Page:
• Black Knight 2000 was originally designed as a sequel to the 1979 pinball game Flash; programmer Ed Boon released pictures of 2000's whitewood, which showed that "B-L-A-C-K" was "F-L-A-S-H" at one point. Also, prior to High Speed, Steve Ritchie hinted at releasing a sequel to Flash, tentatively titled "Super Flash".
  • The Twilight Zone was originally going to be the first game to use Williams/Midway's DCS Sound System. but because DCS was still in development at the time, the music was rescored using Williams's Yamaha YM2151/Harris CVSD sound system. In 2015, composer Chris Granner released the original DCS soundtrack for Twilight Zone; here's what it would have sounded like. The DCS Sound System would debut in Indiana Jones: The Pinball Adventure and Mortal Kombat II.
  • Keith Elwin's debut game for Stern Pinball, Iron Maiden: Legacy of the Beast, went through two different changes in license.
    • In its original homebrew version, it was based on Archer.
    • Following Elwin's entrance into professional designing, it was then meant to carry a Guardians of the Galaxy theme, while John Borg would design an Iron Maiden-themed table. The two ultimately ended up swapping themes; Elwin speculates that Borg got tired of rock band tables, having designed Metallica, KISS, and Aerosmith in the previous five years.
  • In The Simpsons Pinball Party, the Homer head was originally going to follow the ball more accurately, and the Comic Book Guy target was originally designed to kick back balls to the upper right flipper for extra shots; thus allowing the player to accumulate several hurry-ups at once.
  • Deadpool was originally designed by John Trudeau. However, following his 2017 arrest for possession of child pornography, Stern cut all ties with him and threw out his work, replacing him with George Gomez. While the company never officially announced his involvement in the project, Zombie Yeti — the game's artist — revealed this information on this episode of the Head2Head Pinball Podcast.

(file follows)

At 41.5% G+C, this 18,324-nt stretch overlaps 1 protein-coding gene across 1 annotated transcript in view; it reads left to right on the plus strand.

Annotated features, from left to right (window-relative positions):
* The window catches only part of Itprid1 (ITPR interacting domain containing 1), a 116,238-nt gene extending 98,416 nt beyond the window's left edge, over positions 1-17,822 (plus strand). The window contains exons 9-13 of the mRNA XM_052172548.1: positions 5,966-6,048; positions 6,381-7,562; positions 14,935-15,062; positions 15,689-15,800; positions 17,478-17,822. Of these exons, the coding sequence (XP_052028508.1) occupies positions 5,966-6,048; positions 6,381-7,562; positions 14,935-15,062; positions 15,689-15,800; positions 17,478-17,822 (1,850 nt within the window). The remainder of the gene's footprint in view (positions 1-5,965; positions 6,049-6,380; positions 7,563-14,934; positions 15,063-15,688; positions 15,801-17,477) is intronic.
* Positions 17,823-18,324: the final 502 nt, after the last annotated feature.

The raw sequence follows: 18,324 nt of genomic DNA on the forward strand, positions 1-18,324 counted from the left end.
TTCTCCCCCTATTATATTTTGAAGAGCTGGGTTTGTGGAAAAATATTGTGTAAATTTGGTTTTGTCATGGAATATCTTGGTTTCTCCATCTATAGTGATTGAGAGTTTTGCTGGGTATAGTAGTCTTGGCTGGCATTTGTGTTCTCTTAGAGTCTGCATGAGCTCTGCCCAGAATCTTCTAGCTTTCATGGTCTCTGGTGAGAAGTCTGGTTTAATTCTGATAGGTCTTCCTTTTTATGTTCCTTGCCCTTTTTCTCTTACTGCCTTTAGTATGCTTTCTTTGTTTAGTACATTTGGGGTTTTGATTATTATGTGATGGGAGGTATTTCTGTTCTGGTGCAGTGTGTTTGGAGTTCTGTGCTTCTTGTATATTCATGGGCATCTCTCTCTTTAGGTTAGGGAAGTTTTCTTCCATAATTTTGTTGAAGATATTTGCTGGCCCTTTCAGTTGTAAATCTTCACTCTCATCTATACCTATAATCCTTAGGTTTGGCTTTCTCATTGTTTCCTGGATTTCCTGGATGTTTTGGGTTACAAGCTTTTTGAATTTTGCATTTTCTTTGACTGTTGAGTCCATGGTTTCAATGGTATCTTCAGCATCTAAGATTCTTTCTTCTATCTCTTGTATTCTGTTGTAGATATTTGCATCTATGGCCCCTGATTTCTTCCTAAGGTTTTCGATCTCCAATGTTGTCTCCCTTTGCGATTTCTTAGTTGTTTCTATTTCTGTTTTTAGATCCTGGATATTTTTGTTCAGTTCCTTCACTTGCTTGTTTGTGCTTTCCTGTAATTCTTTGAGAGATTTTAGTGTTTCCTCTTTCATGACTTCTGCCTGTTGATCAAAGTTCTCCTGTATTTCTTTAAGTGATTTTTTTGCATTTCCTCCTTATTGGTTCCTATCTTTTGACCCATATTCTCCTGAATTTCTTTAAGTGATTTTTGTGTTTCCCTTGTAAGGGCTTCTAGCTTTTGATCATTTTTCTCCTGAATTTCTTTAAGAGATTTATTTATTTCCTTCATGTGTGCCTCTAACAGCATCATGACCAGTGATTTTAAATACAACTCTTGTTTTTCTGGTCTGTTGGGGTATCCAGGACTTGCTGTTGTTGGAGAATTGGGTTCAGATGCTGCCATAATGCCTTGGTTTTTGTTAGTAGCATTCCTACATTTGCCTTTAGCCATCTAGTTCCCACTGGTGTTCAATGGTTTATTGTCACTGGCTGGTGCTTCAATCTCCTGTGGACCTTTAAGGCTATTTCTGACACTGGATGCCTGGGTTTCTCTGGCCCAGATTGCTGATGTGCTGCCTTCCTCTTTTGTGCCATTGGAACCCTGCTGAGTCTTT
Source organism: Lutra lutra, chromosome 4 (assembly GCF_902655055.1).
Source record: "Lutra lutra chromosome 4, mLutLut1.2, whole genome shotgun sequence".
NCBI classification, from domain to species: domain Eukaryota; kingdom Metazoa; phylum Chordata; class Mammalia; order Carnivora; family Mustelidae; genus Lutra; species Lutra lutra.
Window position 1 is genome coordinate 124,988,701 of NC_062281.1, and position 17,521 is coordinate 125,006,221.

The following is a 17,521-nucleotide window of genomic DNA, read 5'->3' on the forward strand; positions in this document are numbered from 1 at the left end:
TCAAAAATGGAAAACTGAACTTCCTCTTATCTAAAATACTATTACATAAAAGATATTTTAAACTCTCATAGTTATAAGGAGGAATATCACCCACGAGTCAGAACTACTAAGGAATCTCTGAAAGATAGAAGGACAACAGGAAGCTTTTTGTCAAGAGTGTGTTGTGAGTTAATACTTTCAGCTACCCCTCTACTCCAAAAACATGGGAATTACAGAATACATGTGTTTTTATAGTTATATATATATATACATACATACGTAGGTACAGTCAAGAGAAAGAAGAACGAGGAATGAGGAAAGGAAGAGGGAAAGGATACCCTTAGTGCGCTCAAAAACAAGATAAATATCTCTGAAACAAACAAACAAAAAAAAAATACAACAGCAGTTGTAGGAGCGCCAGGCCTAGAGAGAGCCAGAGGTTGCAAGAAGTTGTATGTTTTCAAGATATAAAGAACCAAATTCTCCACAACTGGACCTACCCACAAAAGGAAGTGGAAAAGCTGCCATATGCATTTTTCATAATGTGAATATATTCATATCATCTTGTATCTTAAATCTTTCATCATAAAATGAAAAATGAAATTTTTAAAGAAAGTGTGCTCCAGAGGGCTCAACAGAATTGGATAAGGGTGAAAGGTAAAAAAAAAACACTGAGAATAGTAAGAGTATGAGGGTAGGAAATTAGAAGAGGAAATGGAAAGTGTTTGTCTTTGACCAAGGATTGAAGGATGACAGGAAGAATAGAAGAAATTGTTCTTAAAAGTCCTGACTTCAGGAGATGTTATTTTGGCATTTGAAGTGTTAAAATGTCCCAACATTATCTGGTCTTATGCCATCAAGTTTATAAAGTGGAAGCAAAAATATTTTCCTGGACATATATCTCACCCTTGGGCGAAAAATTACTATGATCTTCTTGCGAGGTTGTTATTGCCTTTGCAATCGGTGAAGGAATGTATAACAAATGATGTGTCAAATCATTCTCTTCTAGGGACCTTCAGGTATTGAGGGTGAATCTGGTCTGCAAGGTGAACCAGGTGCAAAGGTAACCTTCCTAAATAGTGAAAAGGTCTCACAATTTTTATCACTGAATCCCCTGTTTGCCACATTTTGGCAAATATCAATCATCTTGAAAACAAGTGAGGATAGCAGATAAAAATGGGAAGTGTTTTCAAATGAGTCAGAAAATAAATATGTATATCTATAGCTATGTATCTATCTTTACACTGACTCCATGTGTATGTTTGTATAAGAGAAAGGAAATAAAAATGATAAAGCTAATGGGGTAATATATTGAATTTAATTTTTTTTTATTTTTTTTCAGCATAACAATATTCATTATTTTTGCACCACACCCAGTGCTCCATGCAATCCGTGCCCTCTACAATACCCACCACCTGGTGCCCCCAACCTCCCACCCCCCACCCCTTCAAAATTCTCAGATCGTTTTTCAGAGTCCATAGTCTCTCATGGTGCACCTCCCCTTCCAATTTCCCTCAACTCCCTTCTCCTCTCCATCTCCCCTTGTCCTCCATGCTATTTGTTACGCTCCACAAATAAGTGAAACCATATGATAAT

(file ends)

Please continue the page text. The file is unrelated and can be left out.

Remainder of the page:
• The backglass artwork for Guardians of the Galaxy was originally done by "Dirty" Donny Gilles (who had previously illustrated Metallica). According to former leaker and podcast host Kaneda, it was soundly rejected by Marvel, and the final artwork was done by a different artist (namely, Christopher Franchi).
  • As revealed on the Head2Head Pinball Podcast, Ghostbusters' Wizard Mode "Are You a God?" was originally meant to be accessed by finishing every part of the game; programmer Dwight Sullivan instead decided to use the idea for Jedi Multiball in Star Wars (Stern). Upon returning to Ghostbusters for its 2019 code update, he decided to streamline "We're Ready to Believe You" (which he had grown to dislike) and make it the sole prerequisite for the final mode.
  • During a seminar at the Chicago Pinball Expo, game designer John Trudeau claimed that one game of his had its original license fall through shortly before production began, necessitating reworking and ultimately resulting in WWE Wrestlemania.
  • In its original homebrew phase, Total Nuclear Annihilation originally took a much more flippant, tongue-in-cheek approach to its premise of nuclear devastation, with the player destroying a city for no real reason. As mentioned in this interview, creator Scott Danesi subsequently decided to rewrite the story to "make it more fun and interesting".
  • Joe Kaminkow told the Internet Pinball Database that The Simpsons was supposed to be the first Data East game to have a dot matrix display (and, by proxy, the first pinball machine ever to have one). President Joe Keenan was worried that it wouldn't be ready in time for release (and that rushing it out would spell disaster for the company), so it was held off until their next game, Checkpoint.
  • Data East planned to make a pinball machine based on Total Recall (1990), but it never got beyond a single prototype table.